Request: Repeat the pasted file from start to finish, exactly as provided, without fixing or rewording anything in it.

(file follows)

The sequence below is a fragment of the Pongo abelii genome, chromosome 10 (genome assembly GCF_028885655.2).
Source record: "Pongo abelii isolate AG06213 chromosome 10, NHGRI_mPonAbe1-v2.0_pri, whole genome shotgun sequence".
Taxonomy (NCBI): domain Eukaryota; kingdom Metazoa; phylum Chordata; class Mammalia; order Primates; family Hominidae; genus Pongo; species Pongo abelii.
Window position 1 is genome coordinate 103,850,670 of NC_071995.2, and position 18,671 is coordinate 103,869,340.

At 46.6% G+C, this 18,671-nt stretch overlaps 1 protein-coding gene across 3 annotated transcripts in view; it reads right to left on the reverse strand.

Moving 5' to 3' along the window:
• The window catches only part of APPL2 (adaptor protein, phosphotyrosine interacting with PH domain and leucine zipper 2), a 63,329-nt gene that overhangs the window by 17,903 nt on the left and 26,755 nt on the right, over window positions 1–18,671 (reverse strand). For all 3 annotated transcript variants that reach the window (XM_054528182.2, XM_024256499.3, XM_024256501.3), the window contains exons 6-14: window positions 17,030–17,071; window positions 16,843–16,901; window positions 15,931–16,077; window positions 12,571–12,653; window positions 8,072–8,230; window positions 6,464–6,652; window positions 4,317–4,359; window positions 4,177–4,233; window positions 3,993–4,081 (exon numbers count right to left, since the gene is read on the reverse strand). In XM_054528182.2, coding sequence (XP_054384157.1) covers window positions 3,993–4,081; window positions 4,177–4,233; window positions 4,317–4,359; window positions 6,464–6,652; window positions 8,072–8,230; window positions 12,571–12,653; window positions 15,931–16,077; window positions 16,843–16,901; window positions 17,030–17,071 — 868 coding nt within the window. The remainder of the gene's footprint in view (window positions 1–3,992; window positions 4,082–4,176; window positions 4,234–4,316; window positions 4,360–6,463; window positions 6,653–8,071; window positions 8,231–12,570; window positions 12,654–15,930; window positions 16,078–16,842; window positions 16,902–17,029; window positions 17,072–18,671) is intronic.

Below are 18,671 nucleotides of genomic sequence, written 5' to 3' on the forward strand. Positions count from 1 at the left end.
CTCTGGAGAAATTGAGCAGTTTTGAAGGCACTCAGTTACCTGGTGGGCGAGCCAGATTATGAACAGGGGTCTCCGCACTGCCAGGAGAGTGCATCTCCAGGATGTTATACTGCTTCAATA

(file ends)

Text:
The sequence below is a fragment of the Pongo abelii genome, chromosome 10 (genome assembly GCF_028885655.2).
Source record: "Pongo abelii isolate AG06213 chromosome 10, NHGRI_mPonAbe1-v2.0_pri, whole genome shotgun sequence".
Taxonomy (NCBI): domain Eukaryota; kingdom Metazoa; phylum Chordata; class Mammalia; order Primates; family Hominidae; genus Pongo; species Pongo abelii.
Window position 1 is genome coordinate 103,850,670 of NC_071995.2, and position 18,671 is coordinate 103,869,340.

At 46.6% G+C, this 18,671-nt stretch overlaps 1 protein-coding gene across 3 annotated transcripts in view; it reads right to left on the reverse strand.

Moving 5' to 3' along the window:
• The window catches only part of APPL2 (adaptor protein, phosphotyrosine interacting with PH domain and leucine zipper 2), a 63,329-nt gene that overhangs the window by 17,903 nt on the left and 26,755 nt on the right, over window positions 1–18,671 (reverse strand). For all 3 annotated transcript variants that reach the window (XM_054528182.2, XM_024256499.3, XM_024256501.3), the window contains exons 6-14: window positions 17,030–17,071; window positions 16,843–16,901; window positions 15,931–16,077; window positions 12,571–12,653; window positions 8,072–8,230; window positions 6,464–6,652; window positions 4,317–4,359; window positions 4,177–4,233; window positions 3,993–4,081 (exon numbers count right to left, since the gene is read on the reverse strand). In XM_054528182.2, coding sequence (XP_054384157.1) covers window positions 3,993–4,081; window positions 4,177–4,233; window positions 4,317–4,359; window positions 6,464–6,652; window positions 8,072–8,230; window positions 12,571–12,653; window positions 15,931–16,077; window positions 16,843–16,901; window positions 17,030–17,071 — 868 coding nt within the window. The remainder of the gene's footprint in view (window positions 1–3,992; window positions 4,082–4,176; window positions 4,234–4,316; window positions 4,360–6,463; window positions 6,653–8,071; window positions 8,231–12,570; window positions 12,654–15,930; window positions 16,078–16,842; window positions 16,902–17,029; window positions 17,072–18,671) is intronic.

Below are 18,671 nucleotides of genomic sequence, written 5' to 3' on the forward strand. Positions count from 1 at the left end.
CTCTGGAGAAATTGAGCAGTTTTGAAGGCACTCAGTTACCTGGTGGGCGAGCCAGATTATGAACAGGGGTCTCCGCACTGCCAGGAGAGTGCATCTCCAGGATGTTATACTGCTTCAATA